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# Developing Number and Operations through Reasoning, Sensemaking and Connections Minnesota Council of Teachers of Mathematics April 27, 2013 Linda Gojak,

## Presentation on theme: "Developing Number and Operations through Reasoning, Sensemaking and Connections Minnesota Council of Teachers of Mathematics April 27, 2013 Linda Gojak,"— Presentation transcript:

Developing Number and Operations through Reasoning, Sensemaking and Connections Minnesota Council of Teachers of Mathematics April 27, 2013 Linda Gojak, President National Council of Teachers of Mathematics lgojak@nctm.org

A Vision for Mathematics Education

NCTM Process Standards –Connections –Communication –Problem Solving –Reasoning and Proof –Representation

National Research Council’s Strands of Proficiency Adding It Up, 2001 Adaptive Reasoning Strategic Competence Conceptual Understanding Productive Disposition Procedural Fluency

8 CCSSM Mathematical Practices 1.Make sense of problems and persevere in solving them. 2.Reason abstractly and quantitatively. 3.Construct viable arguments and critique the reasoning of others. 4.Model with mathematics. 5.Use appropriate tools strategically. 6.Attend to precision. 7.Look for and make use of structure. 8.Look for and express regularity in repeated reasoning. 7.

Seven Habits of Highly Effective Mathematics Teachers 1.Flexible 2.Collaborative 3.Think about mathematics strategically 4.Risk taker 5.Ask good questions 6.Listener 7.Reflective

Flexibility If we want students to be flexible thinkers then teachers must be able to think flexibly. –Number Talks http://insidemathematics.org http://mathperspectives.com/num_talks.ht ml

What is a Number Talk? A short, ongoing daily routine that provides students with meaningful ongoing practice with computation a powerful tool for helping students develop computational fluency because the expectation is that they will use number relationships and the structures of numbers to add, subtract, multiply and divide.

Why Number Talks? Develop Number Sense Develop Fluency Encourage Strategic Thinking (Reasoning) Use Various Representations

Six step format of a number talk Step 1: Teacher presents the problem. Step 2: Students have time to figure out the answer. Step 3. Students share their answers. Step 4. Students share their thinking. Step 5. The class agrees on the correct answer for the problem. Step 6. The steps are repeated for additional problems.

Integrating Number Talks into a Lesson Number Talks should be structured as short sessions alongside (but not necessarily directly related to) the ongoing math curriculum. It is important to keep Number Talks short, as they are not intended to replace current curriculum. In fact, teachers need to spend only 5 to 10 minutes on Number Talks. Number Talks are most effective when done everyday.

Number Talk with Fractions 5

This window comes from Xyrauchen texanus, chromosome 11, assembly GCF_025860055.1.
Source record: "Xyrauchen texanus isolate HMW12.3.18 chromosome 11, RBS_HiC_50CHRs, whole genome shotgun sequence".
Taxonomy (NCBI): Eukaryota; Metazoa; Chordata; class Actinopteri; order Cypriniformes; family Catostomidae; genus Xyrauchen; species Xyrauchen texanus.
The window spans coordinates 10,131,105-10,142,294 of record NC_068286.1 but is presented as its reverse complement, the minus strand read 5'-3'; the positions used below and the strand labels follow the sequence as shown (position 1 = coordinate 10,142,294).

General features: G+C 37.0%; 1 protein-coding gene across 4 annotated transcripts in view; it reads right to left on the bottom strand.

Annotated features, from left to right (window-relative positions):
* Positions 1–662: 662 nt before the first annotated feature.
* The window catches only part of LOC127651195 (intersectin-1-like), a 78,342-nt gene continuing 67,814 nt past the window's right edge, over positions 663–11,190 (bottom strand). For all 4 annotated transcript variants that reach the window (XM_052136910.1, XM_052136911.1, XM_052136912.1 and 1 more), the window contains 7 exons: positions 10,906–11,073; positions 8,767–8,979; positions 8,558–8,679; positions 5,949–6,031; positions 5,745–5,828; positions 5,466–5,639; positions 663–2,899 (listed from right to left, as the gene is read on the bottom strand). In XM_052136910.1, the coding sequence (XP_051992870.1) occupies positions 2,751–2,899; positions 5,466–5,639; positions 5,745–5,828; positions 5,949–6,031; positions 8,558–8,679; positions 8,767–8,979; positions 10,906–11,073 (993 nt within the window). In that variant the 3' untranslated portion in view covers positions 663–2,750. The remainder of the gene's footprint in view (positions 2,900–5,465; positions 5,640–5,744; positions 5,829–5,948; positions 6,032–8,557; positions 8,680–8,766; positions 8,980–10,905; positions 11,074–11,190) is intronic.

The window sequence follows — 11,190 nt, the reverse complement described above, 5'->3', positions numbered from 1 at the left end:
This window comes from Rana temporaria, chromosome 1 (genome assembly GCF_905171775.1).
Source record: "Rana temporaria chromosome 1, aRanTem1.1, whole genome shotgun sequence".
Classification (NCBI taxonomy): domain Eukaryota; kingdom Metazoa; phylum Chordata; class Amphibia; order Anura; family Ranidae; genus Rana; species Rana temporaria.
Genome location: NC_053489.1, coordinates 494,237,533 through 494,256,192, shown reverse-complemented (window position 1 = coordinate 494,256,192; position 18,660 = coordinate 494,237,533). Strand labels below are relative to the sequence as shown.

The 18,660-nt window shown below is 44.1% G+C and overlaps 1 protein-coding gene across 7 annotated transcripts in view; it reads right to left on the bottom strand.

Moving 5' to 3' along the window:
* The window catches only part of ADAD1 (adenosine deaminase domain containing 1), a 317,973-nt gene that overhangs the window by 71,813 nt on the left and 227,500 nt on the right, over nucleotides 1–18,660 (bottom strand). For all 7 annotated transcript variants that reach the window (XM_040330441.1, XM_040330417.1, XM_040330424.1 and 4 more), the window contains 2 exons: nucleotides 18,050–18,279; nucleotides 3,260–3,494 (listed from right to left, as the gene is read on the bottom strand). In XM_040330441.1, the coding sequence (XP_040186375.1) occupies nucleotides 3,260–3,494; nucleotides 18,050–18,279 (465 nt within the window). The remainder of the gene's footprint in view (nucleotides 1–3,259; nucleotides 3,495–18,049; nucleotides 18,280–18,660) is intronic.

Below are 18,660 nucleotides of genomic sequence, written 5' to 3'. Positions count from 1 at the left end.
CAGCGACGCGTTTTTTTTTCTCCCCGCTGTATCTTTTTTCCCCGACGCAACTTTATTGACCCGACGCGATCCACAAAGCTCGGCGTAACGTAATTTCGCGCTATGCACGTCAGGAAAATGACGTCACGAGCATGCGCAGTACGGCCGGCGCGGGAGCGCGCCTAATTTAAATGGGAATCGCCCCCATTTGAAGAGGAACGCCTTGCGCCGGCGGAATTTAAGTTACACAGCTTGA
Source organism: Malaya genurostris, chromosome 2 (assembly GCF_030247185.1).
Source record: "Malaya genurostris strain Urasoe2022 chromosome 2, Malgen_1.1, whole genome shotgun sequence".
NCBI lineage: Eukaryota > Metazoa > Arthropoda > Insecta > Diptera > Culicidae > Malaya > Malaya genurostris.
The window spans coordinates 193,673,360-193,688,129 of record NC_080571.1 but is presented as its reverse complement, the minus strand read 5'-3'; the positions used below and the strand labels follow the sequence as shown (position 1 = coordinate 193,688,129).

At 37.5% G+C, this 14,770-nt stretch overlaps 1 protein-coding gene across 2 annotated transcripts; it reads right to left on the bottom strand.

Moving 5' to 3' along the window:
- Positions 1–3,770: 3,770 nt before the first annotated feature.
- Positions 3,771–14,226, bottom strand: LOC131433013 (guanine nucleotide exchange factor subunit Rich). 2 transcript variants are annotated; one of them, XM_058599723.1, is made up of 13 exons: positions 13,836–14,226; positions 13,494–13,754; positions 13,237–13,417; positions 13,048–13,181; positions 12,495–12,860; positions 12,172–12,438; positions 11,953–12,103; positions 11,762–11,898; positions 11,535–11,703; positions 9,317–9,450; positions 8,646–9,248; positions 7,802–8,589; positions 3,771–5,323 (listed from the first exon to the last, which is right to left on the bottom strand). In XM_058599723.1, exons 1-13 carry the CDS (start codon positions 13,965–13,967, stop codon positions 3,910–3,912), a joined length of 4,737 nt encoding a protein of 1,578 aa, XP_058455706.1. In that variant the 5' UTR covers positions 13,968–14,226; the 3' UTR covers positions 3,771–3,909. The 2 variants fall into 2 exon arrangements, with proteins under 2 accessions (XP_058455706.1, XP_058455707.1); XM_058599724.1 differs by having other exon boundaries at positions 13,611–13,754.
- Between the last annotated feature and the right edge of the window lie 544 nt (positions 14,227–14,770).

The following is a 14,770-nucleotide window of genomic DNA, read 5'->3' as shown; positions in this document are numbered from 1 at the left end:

Strategic Thinking In mathematics, everything you do should make sense. –Multiple representations Concrete (materials) Pictorial (semi-concrete) Semi-abstract (number lines, models) Abstract (symbolic) –Check for reasonable solutions Benchmarks Estimation Strategies

Concrete/Pictorial

Semi abstract

Abstract 3 x 4 = 12 “3 groups of 4 is the same as 12”

Make connections among mathematical ideas explicit 0.9 ÷ 0.3 ÷ 9 ÷ 3

Use Benchmarks 16 x 0.05 39.5 x 0.95 436.2 ÷ 0.63 82.5 ÷ 1.2 ÷

Strategic Thinking

Taking Risks Use rich tasks –Strategy games Close to 1 –Good Problems Introduce or build a concept –Naked Number tasks Number talks

Close to 1 Use 4 of the cards below to make 2 fractions whose some is closest to 1.

Perimeter Build all of the rectangular puppy pens using 16 feet of fencing without using any fractions or decimals.

Ask students clarifying questions What do you know so far? What are you wondering about? What have you tried so far? Can you draw a picture of what is happening? Can you try this with simpler numbers? What tools might you use to help you? Is your answer reasonable? How do you know?

Questions to promote classroom conversations Who would like to share their thinking? What was the first thing your eyes saw, or your brain did? Convince me. How did you figure that out? Billy, can you tell us where you got that 5? How many people solved it the same way as Billy?

Questions to promote classroom conversations –Who used another strategy? –How is your strategy like Billy’s? How is it different? –Will your strategy always work? Can you find a time when it doesn’t work? AVOID –Questions that can be answered by yes or no –Asking “Do you understand?” –www.pbs.org/teachers/_files/pdf/TL_MathCard.pdf

Listen to the students Allow them to show and tell….

What happened in the lesson? What do my students know? What are my students still struggling with? How will I address that tomorrow? What connections can I make between today’s lesson and what I want to do tomorrow? Reflective Thinking

Formative Assessment Can come from student responses and work during class Warm up activity Exit slips Quick write Number talks (see NCTM research brief at www.nctm.org)

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